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The spot for the good news, the good word, the quick reports of the many, many wonderful news items I hear all the time and want to share with the rest of you. Expect to find the good news when you come to check out "what’s the good word?"

Wednesday, August 21, 2013

Stirring Compassion



In the winter season there isn't a person amongst us who isn't awed by the intricate, delicate, distinct uniqueness of a single snow flake. If we were to catch one on our fingertip, in the very moment we try to observe its beauty, it melts into a droplet imprinting a momentary memory of majesty upon our minds. A snowflake can stir our souls with wonder!

Compassion is an equally miraculous experience. It does not exist without our senses and souls being stirred. It is the gift of God indwelling us that enables the dovetailing of human lives together where need exists. It makes us both humane and divine in a single act. It blesses both the receiver and the giver.

Twenty years ago John Morgan & I as Seventies, volunteered in downtown Toronto at the Anishnawbe Health Centre once a week. From 8pm to 2am we would travel in a van throughout the city searching out the homeless to provide them with coffee, sandwiches, socks and such. One of those nights another Seventy, Steve Veazey, traveled the route with us. It was always a time of newness for us. You saw yourself in each person, heard your story in their story, felt their presence intertwined with yours. Perhaps these special people opened one further compassionate window of discernment in Steve's soul. They were touched by and themselves touched the life of a man who today leads our church in proclaiming to the world, "poverty must be abolished and needless suffering must end." Wolfman, one of our regular special recipients of need is one of many who have themselves brought blessing to others in his poverty and suffering to stir compassion mysteriously and miraculously in one who makes a difference.   

The prayer and act of compassion teaches us discernment. Our eyes are opened as if the veil is lifted and we begin to become aware of the person behind the masks which people wear, the feelings projected in one's body language; in the slump of a shoulder, the squint of an anguished eye, in the walk of the burdened soul, in the teardrop upon one's cheek. The awe of a snowflake is mirrored in a single teardrop. To hold a tear on your fingertip, is to touch another, to gain the trust of another, to be present to another. Imagine that teardrop poised on your fingertip as a transparent globe likened to a fortune tellers' magical ball. Envision as you look upon this globe, that the images of the person's life floats within this sphere, revealing the source of their anguish, the pain of their suffering, all mysteriously combining to create the very teardrop which rests upon your fingertip. That tear is often met with a tear by the compassionate person.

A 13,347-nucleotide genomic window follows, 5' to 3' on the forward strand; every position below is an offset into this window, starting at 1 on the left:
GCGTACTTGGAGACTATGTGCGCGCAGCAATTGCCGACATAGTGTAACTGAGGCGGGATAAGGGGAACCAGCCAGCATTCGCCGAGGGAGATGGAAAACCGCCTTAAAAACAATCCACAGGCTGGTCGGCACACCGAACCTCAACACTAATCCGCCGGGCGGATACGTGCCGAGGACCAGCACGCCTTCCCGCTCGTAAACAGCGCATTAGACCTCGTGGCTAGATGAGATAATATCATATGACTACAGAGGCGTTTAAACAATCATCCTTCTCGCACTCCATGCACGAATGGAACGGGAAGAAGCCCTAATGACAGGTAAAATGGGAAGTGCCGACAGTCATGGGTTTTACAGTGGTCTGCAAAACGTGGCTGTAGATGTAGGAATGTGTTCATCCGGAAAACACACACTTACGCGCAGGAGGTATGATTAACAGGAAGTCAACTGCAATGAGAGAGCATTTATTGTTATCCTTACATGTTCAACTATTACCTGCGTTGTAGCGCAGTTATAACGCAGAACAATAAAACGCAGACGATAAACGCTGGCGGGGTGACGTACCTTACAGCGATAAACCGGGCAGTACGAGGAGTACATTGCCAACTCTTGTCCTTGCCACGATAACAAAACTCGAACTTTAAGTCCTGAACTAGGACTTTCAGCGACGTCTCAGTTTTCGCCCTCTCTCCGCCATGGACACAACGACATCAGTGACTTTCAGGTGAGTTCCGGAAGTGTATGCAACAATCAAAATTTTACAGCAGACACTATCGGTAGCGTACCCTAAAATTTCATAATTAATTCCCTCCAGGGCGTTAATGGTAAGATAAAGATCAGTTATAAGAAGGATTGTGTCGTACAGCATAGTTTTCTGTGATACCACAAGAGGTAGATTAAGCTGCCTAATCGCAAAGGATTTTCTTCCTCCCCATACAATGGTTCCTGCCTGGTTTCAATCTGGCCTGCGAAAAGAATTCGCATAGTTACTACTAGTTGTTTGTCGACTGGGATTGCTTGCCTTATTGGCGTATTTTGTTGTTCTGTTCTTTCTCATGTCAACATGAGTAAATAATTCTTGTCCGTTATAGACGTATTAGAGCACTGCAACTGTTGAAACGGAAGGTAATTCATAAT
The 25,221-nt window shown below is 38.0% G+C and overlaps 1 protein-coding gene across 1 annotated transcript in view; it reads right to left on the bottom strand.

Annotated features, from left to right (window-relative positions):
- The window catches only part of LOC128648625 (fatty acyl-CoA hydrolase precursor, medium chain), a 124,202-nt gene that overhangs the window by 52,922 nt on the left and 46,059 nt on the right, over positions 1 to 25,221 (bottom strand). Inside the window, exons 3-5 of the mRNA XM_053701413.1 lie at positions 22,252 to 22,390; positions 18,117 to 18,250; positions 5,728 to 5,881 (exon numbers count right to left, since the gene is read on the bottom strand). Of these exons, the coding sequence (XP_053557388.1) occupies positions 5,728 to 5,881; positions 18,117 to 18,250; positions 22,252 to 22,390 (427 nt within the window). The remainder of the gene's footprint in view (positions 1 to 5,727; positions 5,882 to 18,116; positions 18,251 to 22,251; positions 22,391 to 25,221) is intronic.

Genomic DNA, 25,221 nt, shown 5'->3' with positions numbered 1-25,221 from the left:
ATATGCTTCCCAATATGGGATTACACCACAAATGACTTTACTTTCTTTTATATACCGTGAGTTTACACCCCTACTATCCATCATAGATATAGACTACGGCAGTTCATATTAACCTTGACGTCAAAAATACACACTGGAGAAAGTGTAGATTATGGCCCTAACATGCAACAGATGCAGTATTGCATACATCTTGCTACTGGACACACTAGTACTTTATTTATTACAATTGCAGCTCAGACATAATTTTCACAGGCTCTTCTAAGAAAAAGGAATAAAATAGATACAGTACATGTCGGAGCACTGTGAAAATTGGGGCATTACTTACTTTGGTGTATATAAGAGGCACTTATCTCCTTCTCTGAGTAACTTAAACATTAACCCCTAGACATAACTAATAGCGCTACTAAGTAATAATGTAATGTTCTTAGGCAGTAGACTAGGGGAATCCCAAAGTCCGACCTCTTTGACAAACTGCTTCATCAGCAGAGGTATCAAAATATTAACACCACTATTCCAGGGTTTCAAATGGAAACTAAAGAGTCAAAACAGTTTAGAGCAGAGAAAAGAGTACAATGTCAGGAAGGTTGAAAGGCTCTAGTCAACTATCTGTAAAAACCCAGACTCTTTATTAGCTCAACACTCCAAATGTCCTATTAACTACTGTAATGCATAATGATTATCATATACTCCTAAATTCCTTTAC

Discerning the need for compassion challenges us to be a person of compassion. Being compassionate engages our lives in the giving of self to bring solace, to offer hope, to befriend, to humbly be for the other the means to bring sparkling clear light to the other's teardrop. Let us pray and act to become a people of compassion transforming teardrops into the most joyful of expressions.

1 comment:

  1. What a beautifully written testament to filling human needs - ours and theirs!
    We all need to remember that there, but for the Grace of God, go I!

    ReplyDelete